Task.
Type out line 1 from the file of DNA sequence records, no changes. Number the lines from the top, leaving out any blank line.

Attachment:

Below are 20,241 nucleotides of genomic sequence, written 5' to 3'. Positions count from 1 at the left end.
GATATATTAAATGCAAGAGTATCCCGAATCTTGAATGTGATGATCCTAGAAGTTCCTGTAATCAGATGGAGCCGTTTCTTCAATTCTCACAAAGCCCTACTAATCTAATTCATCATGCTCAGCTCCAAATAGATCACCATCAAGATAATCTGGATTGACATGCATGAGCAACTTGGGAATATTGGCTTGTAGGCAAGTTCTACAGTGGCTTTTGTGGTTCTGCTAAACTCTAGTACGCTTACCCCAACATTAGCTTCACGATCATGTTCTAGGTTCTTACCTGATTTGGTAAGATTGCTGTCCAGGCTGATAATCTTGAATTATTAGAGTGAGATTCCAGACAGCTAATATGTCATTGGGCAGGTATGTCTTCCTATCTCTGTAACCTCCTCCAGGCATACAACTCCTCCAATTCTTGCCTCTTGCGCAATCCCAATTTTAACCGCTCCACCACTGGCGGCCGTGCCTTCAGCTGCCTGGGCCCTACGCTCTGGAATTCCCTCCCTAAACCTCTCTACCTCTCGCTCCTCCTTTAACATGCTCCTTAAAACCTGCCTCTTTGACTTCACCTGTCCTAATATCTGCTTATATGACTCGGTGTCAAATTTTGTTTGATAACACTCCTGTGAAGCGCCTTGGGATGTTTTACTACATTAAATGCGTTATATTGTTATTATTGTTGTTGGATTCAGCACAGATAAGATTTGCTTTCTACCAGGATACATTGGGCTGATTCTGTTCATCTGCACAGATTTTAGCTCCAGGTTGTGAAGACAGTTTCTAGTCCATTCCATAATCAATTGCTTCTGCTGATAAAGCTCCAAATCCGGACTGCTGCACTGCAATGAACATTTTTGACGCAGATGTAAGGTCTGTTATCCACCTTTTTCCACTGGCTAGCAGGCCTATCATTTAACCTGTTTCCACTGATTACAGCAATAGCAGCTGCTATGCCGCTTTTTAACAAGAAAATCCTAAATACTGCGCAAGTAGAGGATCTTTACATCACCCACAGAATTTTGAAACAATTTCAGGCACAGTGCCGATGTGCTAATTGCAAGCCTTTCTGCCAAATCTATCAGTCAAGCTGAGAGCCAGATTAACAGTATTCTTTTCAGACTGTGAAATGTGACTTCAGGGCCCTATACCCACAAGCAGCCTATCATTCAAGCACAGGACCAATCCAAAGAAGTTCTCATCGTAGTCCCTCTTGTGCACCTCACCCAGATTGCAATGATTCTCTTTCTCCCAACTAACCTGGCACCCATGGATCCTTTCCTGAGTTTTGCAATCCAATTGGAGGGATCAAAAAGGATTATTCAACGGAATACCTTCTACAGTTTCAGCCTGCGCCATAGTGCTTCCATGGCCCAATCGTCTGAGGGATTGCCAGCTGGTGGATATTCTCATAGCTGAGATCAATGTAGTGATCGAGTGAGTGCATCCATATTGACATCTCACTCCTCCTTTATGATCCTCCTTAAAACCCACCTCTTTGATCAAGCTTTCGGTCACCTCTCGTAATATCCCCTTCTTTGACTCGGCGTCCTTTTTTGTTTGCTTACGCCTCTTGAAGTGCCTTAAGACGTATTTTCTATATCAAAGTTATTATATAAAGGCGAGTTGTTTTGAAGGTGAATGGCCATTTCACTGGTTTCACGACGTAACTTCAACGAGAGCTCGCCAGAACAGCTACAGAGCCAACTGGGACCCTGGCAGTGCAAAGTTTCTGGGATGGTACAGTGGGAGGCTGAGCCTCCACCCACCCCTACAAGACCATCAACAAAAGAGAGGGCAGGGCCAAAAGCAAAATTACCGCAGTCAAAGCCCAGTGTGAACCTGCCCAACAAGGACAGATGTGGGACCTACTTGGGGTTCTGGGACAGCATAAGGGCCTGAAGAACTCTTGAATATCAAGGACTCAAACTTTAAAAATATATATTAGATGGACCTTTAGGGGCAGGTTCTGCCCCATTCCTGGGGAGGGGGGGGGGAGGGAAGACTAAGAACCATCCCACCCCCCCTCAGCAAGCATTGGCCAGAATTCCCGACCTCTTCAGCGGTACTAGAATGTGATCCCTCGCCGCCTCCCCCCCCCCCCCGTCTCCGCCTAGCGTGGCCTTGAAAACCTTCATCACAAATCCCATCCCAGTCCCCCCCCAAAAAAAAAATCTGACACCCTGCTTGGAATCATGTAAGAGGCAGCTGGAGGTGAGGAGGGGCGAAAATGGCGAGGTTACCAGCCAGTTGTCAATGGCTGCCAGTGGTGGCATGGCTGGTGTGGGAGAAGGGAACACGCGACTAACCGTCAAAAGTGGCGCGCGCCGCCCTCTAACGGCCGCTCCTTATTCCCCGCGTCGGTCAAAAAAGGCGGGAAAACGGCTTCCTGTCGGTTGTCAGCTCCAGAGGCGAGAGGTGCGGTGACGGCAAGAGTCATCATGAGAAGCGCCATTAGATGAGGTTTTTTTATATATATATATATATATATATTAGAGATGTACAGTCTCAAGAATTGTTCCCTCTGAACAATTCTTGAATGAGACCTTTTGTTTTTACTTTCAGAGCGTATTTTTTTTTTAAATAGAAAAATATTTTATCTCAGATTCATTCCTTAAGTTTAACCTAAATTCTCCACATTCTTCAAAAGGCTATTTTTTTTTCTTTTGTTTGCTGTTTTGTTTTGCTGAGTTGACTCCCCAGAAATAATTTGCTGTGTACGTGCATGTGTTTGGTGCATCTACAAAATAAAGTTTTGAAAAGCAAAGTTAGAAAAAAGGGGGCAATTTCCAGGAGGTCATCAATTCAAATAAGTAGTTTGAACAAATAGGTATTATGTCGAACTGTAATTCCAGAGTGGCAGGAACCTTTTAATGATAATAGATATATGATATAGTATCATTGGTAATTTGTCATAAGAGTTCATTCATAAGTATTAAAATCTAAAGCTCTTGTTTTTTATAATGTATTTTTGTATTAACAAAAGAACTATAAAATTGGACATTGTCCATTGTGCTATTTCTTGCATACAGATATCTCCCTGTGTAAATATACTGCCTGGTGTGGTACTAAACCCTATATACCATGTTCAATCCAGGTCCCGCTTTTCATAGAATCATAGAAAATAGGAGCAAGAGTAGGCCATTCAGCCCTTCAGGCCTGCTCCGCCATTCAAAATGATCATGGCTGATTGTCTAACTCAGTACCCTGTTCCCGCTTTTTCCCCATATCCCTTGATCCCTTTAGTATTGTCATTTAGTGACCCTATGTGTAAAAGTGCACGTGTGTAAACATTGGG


Below are 20,241 nucleotides of genomic sequence, written 5' to 3'. Positions count from 1 at the left end.